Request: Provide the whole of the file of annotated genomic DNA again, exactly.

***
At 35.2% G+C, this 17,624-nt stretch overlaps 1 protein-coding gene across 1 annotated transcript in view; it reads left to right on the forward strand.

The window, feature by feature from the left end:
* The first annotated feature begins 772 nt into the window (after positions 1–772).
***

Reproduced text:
At 35.2% G+C, this 17,624-nt stretch overlaps 1 protein-coding gene across 1 annotated transcript in view; it reads left to right on the forward strand.

The window, feature by feature from the left end:
* The first annotated feature begins 772 nt into the window (after positions 1–772).